CIRCLE - Center for Inter-Religious and Communal Leadership Education

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Inter-religious leadership must be thoughtfully cultivated, fostered, and supported. Support CIRCLE in educating and preparing a new generation of inter-religious leaders.

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CIRCLE has recently launched a new initiative to ensure the sustainability of its fellowship program. Meet our generous supporters and  contact us to endow a named student fellowship with your gift.

The mission of the Center for Inter-Religious and Communal Leadership Education (CIRCLE) is to help prepare religious and ethical leaders for service in a religiously diverse society through the cultivation of authentic relationships across lines of difference. Founded in 2008 with a generous grant from the Henry Luce Foundation, CIRCLE is a joint initiative of Andover Newton Theological School (ANTS) and Hebrew College (HC).  

CIRCLE-run platforms engage hundreds of seminary and graduate students, academics, and communal leaders locally and nationally through our in-person and online initiatives, including courses, peer study groups, publications, and special events. It is our conviction that through study, dialogue, research, and joint action, we can establish relationships of care, mutual respect, and civic collaboration to transform the world.

                Read more about CIRCLE.

Latest Articles

  • The Power of Interfaith Prayer: Healing words of hope in times of violence – Part 1

    On July 4th, the United States of America celebrated its 240th year of independence from Great Britain. My ancestors were enslaved until 1863. Unfortunately, the Emancipation Proclamation did not instantly guarantee African-Americans freedom. Still it was undeniably, an important and necessary step in the long, hard journey for liberation and equality. While African-Americans have made […]

  • Religious Freedom to Discriminate: Unraveling Archetypes, Anachronism, and Apartheid for our Collective Survival – Part II

    …I let go of the law, And people become honest. I let go of economics, And people become prosperous. I let go of religion, And people become serene. I let go of all desire [for controlling, fixing, prohibiting, securing] for the common good, And the good becomes common as grass. The Tao te Ching, Stephen […]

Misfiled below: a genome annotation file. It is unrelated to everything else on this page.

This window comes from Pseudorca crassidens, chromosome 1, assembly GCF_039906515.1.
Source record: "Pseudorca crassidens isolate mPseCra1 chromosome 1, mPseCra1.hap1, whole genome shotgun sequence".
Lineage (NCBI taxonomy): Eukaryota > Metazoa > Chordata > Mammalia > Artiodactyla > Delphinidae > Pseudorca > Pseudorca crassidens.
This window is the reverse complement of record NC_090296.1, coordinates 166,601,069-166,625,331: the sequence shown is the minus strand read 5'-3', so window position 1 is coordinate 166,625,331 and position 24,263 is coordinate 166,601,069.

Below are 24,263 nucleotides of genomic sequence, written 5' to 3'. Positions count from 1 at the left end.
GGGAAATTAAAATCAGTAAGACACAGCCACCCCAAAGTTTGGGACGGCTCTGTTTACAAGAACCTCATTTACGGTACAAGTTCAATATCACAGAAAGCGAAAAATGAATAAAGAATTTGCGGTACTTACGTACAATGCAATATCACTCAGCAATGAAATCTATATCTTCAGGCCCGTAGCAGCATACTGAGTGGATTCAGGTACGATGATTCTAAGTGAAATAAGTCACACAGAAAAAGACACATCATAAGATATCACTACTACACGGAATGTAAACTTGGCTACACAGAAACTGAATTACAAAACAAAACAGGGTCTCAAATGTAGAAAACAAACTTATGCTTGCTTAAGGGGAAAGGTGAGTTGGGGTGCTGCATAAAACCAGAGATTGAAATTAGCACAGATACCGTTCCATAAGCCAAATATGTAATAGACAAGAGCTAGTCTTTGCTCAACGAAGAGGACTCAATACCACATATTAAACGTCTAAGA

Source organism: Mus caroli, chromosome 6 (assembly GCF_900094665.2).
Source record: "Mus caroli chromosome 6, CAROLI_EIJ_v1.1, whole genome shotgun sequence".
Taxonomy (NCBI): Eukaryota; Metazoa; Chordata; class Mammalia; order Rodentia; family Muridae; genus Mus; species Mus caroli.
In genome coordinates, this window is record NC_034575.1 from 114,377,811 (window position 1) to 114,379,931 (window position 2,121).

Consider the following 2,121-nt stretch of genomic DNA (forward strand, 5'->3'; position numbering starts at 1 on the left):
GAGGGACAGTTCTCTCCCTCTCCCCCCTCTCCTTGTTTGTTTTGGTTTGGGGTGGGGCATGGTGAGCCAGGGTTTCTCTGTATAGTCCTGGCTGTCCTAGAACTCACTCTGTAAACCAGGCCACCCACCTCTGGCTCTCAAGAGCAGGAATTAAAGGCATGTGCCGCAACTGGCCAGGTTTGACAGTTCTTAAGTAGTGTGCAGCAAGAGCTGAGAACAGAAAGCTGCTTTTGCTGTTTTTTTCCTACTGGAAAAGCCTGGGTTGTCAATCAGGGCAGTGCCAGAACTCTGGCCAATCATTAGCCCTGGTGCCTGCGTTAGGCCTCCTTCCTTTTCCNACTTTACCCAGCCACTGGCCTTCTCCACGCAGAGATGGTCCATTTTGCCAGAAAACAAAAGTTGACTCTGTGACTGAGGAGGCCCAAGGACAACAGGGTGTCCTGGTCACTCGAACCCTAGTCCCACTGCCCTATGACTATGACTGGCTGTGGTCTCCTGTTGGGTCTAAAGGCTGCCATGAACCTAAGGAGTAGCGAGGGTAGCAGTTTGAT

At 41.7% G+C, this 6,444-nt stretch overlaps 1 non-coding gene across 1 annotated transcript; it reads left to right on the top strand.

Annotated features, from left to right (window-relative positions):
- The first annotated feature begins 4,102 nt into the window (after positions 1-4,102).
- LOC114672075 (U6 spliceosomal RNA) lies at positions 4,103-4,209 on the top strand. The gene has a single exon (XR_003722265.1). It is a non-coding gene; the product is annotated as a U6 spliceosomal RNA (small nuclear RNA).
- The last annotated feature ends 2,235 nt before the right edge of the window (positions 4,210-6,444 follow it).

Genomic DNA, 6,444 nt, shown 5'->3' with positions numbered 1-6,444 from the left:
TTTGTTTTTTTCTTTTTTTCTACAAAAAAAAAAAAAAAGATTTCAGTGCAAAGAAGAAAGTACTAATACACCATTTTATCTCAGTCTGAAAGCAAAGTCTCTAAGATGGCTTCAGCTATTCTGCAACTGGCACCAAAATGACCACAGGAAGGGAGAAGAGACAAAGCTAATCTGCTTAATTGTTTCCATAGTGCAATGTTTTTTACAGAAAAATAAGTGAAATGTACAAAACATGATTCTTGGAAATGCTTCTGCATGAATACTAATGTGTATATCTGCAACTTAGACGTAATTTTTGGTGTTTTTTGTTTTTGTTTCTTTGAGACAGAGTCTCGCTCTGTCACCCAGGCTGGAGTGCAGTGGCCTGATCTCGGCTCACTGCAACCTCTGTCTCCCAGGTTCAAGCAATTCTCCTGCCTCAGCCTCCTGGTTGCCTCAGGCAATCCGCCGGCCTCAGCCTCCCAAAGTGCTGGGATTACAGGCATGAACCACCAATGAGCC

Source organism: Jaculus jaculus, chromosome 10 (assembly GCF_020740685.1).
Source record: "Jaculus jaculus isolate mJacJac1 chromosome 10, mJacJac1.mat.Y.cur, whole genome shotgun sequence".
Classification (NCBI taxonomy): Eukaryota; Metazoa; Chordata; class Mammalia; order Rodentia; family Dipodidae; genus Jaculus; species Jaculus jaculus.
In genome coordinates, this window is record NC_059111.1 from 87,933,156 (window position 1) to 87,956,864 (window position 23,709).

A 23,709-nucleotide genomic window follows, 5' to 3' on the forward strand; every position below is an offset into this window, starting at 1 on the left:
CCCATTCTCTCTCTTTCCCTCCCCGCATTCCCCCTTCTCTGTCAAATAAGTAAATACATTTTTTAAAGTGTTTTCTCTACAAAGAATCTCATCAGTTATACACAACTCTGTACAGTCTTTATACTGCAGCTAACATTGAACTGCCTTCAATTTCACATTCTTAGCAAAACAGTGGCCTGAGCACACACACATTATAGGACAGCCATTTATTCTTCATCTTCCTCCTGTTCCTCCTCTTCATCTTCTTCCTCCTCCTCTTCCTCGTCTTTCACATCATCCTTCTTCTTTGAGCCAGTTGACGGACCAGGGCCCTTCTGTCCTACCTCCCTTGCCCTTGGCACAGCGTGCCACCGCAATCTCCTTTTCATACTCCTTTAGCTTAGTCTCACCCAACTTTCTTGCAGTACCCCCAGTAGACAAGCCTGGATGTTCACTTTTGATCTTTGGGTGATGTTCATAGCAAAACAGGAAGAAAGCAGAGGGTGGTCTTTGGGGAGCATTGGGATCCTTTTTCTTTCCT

• Guest Post: A Freethinker Returns to Seminary

    This Guest Post was submitted by Chris Highland. Chris has been a Presbyterian Minister, Interfaith Chaplain, College Instructor, Shelter Director and Housing Manager. His ten published books include My Address is a River and Meditations of John Muir. He blogs at Secular Chaplain and his main site: Chris lives with his wife Carol, a Presbyterian […]

Inter-Religious Studies

Current Journal

  • JIRS Issue 18, Spring 2016

    As befits the end of a seven-year cycle, this is a kind of “sabbatical” issue. Six scholars in the field of interreligious studies each respond to one of our previously published articles, using their response to reflect not only on the specific issues in that article but on the issues it raises for the field […]

  • Letter from the Editor

    A brief introduction to Issue 18 by Sue Fendrick, Editor-in-Chief of the JIRS.

  • Harmonization versus Liberation: Basic Conditions for Effective Interreligious Peacebuilding, A Response by Mohammed Abu-Nimer to Ron Kronish

    Interreligious peacebuilding (IRPB) practitioners operate within the wider context of peace and conflict resolution, applying processes such as dialogue, peace education, conflict resolution, and reconciliation.  As an emerging field, several lessons have arisen within IRPB highlighting how it can improve its effectiveness. Interfaith efforts in Israel/Palestine reflect several of these lessons. One main lesson is […]